Fat embolism syndrome pathophysiology
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Fat embolism syndrome (FES) is the presence of fat globules in the circulation post traumatic insult which can lodge into the small sized capillaries in the lung, brain and skin leading to devastating clinical manifestations. The two widely accepted theories which explain the pathophysiology of FES are mechanical and biochemical theory. The mechanical theory proposes that there is mechanical obstruction by fat cells from the bone marrow in the end-capillaries after trauma. Biochemical theory attributes the clinical manifestations of FES to the pro inflammatory effect of fat emboli.
- Mechanical theory
- Biochemical theory
The theory proposes that there is mechanical obstruction by fat cells from the bone marrow in the end-capillaries after trauma.
- Post traumatic insult, the fat cells travel via venous sinusoids to the capillaries.
- These cells have potent prothrombotic and proinflammatory potential.
- They trigger rapid aggregation of platelets and accelerated fibrin generation as they travel through the venous system, eventually lodging in the pulmonary arterial circulation.
- Pulmonary capillary obstruction leads to interstitial hemorrhage and edema, alveolar collapse, and reactive hypoxemic vasoconstriction.
- Massive fat emboli may also lead to macrovascular obstruction and shock.
- Fat cells may also enter the arterial circulation via a patent foramen ovale or directly through the pulmonary capillary bed, causing the characteristic neurological and dermatologic findings of FES.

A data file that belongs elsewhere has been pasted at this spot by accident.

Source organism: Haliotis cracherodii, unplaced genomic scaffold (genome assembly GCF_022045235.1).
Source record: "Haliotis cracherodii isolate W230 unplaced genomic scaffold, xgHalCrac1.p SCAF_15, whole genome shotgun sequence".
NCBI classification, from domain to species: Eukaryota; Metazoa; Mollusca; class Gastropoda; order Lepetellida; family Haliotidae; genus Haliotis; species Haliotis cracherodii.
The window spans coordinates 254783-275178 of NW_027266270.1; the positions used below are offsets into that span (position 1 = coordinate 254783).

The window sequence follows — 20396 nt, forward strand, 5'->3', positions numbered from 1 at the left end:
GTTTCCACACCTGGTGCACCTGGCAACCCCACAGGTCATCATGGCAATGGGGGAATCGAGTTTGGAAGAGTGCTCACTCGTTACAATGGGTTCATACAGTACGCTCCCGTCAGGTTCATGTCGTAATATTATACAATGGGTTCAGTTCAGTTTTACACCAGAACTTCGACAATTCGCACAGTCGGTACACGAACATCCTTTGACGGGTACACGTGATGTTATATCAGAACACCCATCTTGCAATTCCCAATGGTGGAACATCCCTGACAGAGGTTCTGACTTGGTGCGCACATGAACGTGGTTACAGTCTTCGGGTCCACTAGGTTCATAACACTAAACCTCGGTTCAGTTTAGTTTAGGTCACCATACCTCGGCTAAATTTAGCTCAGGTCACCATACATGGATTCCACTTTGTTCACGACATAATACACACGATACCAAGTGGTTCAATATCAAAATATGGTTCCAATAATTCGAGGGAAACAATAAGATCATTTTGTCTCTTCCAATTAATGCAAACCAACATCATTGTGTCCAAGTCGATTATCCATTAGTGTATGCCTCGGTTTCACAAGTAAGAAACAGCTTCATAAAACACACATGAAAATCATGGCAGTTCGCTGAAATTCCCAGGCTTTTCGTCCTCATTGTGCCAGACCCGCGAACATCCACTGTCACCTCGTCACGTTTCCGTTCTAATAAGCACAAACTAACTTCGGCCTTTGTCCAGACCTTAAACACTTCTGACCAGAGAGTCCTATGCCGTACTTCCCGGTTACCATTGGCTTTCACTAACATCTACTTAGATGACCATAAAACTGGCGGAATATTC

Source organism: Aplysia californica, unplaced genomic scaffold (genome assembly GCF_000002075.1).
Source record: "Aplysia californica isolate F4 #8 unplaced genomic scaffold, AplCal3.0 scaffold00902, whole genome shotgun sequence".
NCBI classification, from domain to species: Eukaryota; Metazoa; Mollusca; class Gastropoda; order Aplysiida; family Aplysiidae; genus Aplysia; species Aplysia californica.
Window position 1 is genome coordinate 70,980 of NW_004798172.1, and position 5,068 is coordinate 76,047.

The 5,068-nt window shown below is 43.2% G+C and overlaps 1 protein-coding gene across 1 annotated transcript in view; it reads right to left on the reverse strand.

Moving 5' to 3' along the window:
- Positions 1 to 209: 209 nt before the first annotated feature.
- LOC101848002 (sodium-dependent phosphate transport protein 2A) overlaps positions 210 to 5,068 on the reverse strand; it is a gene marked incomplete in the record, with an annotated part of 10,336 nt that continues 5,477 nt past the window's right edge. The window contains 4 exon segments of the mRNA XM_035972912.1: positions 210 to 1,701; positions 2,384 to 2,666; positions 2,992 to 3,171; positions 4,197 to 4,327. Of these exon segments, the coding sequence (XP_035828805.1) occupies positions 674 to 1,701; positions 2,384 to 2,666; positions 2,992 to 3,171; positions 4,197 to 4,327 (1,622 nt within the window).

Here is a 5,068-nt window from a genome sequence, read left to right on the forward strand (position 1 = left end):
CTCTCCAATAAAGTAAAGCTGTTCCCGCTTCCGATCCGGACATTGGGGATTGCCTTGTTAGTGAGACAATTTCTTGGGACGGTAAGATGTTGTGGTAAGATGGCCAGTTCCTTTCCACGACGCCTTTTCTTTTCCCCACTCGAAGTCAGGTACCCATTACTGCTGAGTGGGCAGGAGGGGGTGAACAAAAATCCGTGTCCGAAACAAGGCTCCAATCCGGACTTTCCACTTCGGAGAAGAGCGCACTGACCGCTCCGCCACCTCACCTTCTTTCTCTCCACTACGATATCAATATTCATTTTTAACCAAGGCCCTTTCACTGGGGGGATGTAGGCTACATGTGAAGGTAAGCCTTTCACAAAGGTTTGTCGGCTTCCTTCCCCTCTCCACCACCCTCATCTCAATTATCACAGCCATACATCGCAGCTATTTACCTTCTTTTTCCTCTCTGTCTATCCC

- Tissue lipases break down the fat in the bone marrow, forming high levels of the following toxic intermediaries:
- Free fatty acids:
- C-reactive proteins:
- Eventually, these intermediate products lead to end-organ dysfunction.
- In the lung, toxic injury to pneumocytes and pulmonary endothelial cells causes vasogenic and cytotoxic edema as well as hemorrhage.
- Acute lung injury or acute respiratory distress syndrome results from damaged pulmonary endothelium that triggers a proinflammatory cytokine cascade.
Pathogenesis of clinical manifestations
Following pathological sequence of events occur after an orthopedic trauma such as long bone fracture.
|Microvascular obstruction and free fatty acids(FFA) mediated endothelial injury leading to proinflammatory cytokine release(IL-1,IL-6,TNF-alpha)||Acute respiratory distress syndrome|
|Arterial hypoxemia and cerebral vascular injury from FFA intermediates||Encephalopathy and focal neurological deficits|
|Vascular stasis,microinfarction and FFA mediated endothelial damage leading to rupture of thin-walled capillaries||Petechiae|
|Elevated tissue factor, excess thrombin and fibrin generation, aggregation of platelets and consumption of coagulation products||DIC, thrombocytopenia and anemia|
- There is no genetic association of FES.
There is no characteristic gross pathology associated with fat embolism.
Immunohistochemical staining shows the following changes:
- Hematoxylin and eosin staining shows fat deposits in the glomeruli.
- Fat droplets are seen in vessels.
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